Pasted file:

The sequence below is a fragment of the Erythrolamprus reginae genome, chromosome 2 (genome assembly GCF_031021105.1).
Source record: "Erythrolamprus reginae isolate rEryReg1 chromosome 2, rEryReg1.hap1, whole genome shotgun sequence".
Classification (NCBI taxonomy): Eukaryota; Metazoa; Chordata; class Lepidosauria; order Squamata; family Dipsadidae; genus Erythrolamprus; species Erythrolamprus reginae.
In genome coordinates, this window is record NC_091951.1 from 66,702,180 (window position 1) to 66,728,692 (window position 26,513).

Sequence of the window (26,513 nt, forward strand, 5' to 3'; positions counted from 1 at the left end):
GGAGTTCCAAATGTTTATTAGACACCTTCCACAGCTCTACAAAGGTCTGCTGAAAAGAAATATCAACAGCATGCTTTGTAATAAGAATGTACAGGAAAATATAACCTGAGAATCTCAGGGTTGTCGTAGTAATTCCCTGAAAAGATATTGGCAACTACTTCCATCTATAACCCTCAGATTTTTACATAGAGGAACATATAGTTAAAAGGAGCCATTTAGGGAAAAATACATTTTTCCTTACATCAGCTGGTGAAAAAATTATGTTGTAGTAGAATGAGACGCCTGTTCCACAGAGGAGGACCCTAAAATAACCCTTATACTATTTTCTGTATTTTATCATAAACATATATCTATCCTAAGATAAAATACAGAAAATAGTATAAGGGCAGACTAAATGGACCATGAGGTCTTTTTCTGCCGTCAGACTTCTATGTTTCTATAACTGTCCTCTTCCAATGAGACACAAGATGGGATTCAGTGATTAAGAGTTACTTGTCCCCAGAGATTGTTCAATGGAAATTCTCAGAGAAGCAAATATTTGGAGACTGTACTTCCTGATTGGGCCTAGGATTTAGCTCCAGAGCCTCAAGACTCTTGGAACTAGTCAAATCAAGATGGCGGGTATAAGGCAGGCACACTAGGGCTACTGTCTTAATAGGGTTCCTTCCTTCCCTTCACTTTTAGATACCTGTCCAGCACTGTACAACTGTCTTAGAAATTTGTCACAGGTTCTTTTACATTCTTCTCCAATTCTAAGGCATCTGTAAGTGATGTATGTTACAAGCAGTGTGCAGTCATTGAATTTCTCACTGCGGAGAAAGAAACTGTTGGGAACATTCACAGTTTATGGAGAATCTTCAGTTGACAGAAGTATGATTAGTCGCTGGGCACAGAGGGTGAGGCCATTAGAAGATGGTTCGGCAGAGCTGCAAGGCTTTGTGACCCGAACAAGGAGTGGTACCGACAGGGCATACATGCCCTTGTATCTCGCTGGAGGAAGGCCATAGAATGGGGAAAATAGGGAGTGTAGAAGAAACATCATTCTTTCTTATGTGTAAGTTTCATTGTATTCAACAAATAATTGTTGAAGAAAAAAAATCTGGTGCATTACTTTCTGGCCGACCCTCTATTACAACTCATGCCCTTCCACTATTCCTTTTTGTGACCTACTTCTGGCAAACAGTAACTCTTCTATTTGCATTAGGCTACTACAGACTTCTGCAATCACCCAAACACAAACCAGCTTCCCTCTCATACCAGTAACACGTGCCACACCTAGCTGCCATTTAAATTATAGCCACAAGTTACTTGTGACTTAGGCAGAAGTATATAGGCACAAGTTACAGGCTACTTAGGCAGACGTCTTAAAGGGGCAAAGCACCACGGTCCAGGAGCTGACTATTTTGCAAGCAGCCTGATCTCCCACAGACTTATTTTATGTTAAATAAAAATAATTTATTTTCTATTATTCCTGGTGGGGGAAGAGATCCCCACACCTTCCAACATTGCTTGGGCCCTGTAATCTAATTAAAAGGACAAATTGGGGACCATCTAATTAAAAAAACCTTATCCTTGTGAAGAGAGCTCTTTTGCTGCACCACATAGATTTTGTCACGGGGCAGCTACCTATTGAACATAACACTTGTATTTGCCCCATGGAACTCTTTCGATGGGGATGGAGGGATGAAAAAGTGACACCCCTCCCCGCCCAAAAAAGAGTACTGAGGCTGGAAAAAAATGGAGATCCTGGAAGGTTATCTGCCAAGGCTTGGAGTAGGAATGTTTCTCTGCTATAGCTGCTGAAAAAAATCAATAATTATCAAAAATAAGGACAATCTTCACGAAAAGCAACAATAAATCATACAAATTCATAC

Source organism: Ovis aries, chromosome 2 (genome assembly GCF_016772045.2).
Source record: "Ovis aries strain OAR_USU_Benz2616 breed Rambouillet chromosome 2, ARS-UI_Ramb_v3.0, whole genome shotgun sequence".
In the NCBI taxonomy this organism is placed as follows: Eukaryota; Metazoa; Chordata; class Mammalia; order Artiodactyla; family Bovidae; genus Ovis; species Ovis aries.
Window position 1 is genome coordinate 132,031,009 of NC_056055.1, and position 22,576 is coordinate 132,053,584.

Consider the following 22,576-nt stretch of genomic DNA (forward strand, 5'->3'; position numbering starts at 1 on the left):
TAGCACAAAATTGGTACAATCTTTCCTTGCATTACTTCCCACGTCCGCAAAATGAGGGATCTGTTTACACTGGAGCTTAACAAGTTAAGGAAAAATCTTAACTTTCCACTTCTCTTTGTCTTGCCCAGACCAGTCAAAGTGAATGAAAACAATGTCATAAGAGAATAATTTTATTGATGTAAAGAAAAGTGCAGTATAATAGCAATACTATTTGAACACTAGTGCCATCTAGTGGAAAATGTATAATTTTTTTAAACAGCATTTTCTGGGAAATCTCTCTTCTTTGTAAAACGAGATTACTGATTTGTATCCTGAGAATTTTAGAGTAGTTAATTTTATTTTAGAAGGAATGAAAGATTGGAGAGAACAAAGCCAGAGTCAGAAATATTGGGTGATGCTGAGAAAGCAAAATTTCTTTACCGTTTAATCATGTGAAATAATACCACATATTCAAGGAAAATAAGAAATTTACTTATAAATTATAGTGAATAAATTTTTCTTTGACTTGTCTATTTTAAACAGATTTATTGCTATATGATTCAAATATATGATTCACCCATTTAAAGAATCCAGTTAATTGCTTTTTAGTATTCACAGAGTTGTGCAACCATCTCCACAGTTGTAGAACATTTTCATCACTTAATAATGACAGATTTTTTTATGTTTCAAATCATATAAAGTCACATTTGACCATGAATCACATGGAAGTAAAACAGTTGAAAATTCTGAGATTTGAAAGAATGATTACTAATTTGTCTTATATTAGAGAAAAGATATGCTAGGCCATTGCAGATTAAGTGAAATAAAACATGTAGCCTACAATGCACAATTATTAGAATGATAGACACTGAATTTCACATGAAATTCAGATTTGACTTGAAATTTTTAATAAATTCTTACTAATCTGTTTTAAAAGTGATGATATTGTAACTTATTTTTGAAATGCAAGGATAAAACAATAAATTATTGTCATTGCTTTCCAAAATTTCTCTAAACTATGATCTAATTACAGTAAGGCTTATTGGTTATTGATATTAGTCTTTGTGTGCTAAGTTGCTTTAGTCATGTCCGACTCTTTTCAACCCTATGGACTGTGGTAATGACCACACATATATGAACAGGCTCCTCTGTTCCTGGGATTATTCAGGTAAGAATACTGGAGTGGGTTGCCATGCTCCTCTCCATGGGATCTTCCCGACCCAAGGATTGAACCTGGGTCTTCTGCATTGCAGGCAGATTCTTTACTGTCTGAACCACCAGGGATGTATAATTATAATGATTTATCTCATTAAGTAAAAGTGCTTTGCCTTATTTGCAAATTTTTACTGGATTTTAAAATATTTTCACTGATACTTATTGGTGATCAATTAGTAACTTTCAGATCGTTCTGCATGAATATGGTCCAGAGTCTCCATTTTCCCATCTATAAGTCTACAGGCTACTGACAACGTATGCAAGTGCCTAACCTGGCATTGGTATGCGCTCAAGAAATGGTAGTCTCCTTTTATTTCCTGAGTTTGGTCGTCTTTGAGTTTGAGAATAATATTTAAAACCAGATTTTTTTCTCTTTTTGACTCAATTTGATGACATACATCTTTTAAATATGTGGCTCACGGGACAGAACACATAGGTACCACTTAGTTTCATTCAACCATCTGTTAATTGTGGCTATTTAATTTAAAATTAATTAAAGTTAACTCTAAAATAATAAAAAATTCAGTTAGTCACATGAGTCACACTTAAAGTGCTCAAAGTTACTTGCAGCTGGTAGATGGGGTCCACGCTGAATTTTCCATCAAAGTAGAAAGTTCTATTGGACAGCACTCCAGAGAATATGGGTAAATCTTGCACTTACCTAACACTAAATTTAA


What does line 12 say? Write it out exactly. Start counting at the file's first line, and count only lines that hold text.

TAGCACAAAATTGGTACAATCTTTCCTTGCATTACTTCCCACGTCCGCAAAATGAGGGATCTGTTTACACTGGAGCTTAACAAGTTAAGGAAAAATCTTAACTTTCCACTTCTCTTTGTCTTGCCCAGACCAGTCAAAGTGAATGAAAACAATGTCATAAGAGAATAATTTTATTGATGTAAAGAAAAGTGCAGTATAATAGCAATACTATTTGAACACTAGTGCCATCTAGTGGAAAATGTATAATTTTTTTAAACAGCATTTTCTGGGAAATCTCTCTTCTTTGTAAAACGAGATTACTGATTTGTATCCTGAGAATTTTAGAGTAGTTAATTTTATTTTAGAAGGAATGAAAGATTGGAGAGAACAAAGCCAGAGTCAGAAATATTGGGTGATGCTGAGAAAGCAAAATTTCTTTACCGTTTAATCATGTGAAATAATACCACATATTCAAGGAAAATAAGAAATTTACTTATAAATTATAGTGAATAAATTTTTCTTTGACTTGTCTATTTTAAACAGATTTATTGCTATATGATTCAAATATATGATTCACCCATTTAAAGAATCCAGTTAATTGCTTTTTAGTATTCACAGAGTTGTGCAACCATCTCCACAGTTGTAGAACATTTTCATCACTTAATAATGACAGATTTTTTTATGTTTCAAATCATATAAAGTCACATTTGACCATGAATCACATGGAAGTAAAACAGTTGAAAATTCTGAGATTTGAAAGAATGATTACTAATTTGTCTTATATTAGAGAAAAGATATGCTAGGCCATTGCAGATTAAGTGAAATAAAACATGTAGCCTACAATGCACAATTATTAGAATGATAGACACTGAATTTCACATGAAATTCAGATTTGACTTGAAATTTTTAATAAATTCTTACTAATCTGTTTTAAAAGTGATGATATTGTAACTTATTTTTGAAATGCAAGGATAAAACAATAAATTATTGTCATTGCTTTCCAAAATTTCTCTAAACTATGATCTAATTACAGTAAGGCTTATTGGTTATTGATATTAGTCTTTGTGTGCTAAGTTGCTTTAGTCATGTCCGACTCTTTTCAACCCTATGGACTGTGGTAATGACCACACATATATGAACAGGCTCCTCTGTTCCTGGGATTATTCAGGTAAGAATACTGGAGTGGGTTGCCATGCTCCTCTCCATGGGATCTTCCCGACCCAAGGATTGAACCTGGGTCTTCTGCATTGCAGGCAGATTCTTTACTGTCTGAACCACCAGGGATGTATAATTATAATGATTTATCTCATTAAGTAAAAGTGCTTTGCCTTATTTGCAAATTTTTACTGGATTTTAAAATATTTTCACTGATACTTATTGGTGATCAATTAGTAACTTTCAGATCGTTCTGCATGAATATGGTCCAGAGTCTCCATTTTCCCATCTATAAGTCTACAGGCTACTGACAACGTATGCAAGTGCCTAACCTGGCATTGGTATGCGCTCAAGAAATGGTAGTCTCCTTTTATTTCCTGAGTTTGGTCGTCTTTGAGTTTGAGAATAATATTTAAAACCAGATTTTTTTCTCTTTTTGACTCAATTTGATGACATACATCTTTTAAATATGTGGCTCACGGGACAGAACACATAGGTACCACTTAGTTTCATTCAACCATCTGTTAATTGTGGCTATTTAATTTAAAATTAATTAAAGTTAACTCTAAAATAATAAAAAATTCAGTTAGTCACATGAGTCACACTTAAAGTGCTCAAAGTTACTTGCAGCTGGTAGATGGGGTCCACGCTGAATTTTCCATCAAAGTAGAAAGTTCTATTGGACAGCACTCCAGAGAATATGGGTAAATCTTGCACTTACCTAACACTAAATTTAA